Genetics is a relatively new science with a wide range of applications that lead to an even broader range of issues. Since Darwin (1859) proposed his theory of evolution in Origin of the Species, scientists have been trying to locate the biological structures for the transmission of traits from generation to generation. The 20th century yielded considerable fruit in this endeavor. In fact, a complete map for this transmission process is close at hand. On 26 June 2000 Craig Venter, President Bill Clinton and Francis Collins announced the completion of an initial sequencing of the human genome (Hamilton and Regalado, 2001; Collins and McKusick, 2001; Collins, 1999; National Research Council, 2000). Called the Human Genome Project, this has already identified the genes determining Huntington's chorea, polycystic kidney disease, cystic fibrosis, hemophilia and various other genetic diseases (Hodgkinson et al., 1990; Varekamp et al., 1990; Wertz et al., 1992). The purpose of the Human Genome Project is to identify, prevent or cure genetic abnormalities. As this research progresses, many preventions and cures for hereditary diseases seem to be within reach, although identification of these diseases is often the only recourse at this time (Hamilton and Noble, 1983; Paul, 1997; Von Wartburg and Liew, 1999). Currently, genetic screening is becoming increasingly available to the public (Fertel and Reiss, 1997; Rauch, 1988; Schroeder, 1991; Young and Robinson, 1984). History suggests that as testing procedures are made available, they are rapidly introduced to the American public. For example, shortly after the test for polio was discovered it was administered to millions of American children. (excerpt)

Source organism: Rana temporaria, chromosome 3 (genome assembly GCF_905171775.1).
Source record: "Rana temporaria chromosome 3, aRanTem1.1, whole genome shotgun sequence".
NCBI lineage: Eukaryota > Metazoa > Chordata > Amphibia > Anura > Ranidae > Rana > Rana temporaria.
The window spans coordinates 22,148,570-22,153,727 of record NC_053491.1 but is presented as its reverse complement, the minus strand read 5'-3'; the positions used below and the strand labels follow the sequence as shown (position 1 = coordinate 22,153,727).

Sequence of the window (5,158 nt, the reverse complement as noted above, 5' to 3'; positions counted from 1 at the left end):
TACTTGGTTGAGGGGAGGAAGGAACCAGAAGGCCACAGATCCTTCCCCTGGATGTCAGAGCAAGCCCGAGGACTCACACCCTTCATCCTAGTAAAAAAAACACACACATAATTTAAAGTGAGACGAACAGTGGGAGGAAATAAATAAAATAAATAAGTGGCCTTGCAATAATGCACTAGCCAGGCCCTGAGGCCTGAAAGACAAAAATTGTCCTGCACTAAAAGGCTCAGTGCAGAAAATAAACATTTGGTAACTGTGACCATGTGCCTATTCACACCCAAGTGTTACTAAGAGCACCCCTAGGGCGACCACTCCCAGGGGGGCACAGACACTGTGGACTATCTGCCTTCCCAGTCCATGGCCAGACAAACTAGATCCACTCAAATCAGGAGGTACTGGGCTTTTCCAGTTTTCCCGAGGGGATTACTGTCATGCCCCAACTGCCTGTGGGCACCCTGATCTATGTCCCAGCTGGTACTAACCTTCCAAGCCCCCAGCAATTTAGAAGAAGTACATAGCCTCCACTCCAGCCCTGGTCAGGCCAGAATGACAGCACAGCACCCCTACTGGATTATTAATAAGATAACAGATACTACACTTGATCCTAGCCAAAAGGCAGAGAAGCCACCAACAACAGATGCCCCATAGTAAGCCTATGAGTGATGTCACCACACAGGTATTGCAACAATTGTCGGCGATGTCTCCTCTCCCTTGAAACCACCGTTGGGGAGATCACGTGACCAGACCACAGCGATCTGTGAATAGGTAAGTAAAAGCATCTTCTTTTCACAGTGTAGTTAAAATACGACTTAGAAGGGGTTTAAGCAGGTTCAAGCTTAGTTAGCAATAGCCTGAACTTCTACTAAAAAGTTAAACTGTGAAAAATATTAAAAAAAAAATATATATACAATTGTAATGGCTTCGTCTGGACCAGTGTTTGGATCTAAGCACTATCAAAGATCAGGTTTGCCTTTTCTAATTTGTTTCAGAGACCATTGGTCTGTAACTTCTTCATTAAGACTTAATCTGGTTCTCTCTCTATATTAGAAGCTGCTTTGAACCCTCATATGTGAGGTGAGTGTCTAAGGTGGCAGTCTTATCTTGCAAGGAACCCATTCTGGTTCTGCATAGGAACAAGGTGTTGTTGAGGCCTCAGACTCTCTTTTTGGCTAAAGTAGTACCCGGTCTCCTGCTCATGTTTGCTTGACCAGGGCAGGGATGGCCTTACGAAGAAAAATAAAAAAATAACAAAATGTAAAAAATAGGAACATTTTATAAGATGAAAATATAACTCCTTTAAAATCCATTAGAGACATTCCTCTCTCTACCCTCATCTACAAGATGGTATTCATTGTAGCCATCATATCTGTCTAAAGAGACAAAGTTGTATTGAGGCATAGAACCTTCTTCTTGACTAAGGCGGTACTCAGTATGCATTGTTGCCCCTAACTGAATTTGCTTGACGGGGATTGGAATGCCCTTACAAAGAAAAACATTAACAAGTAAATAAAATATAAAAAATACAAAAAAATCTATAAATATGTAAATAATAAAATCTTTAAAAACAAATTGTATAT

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  11. 111

    The polls-trends: abortion.

    Shaw GM

    Public Opinion Quarterly. 2003 Fall; 67(3):407-429.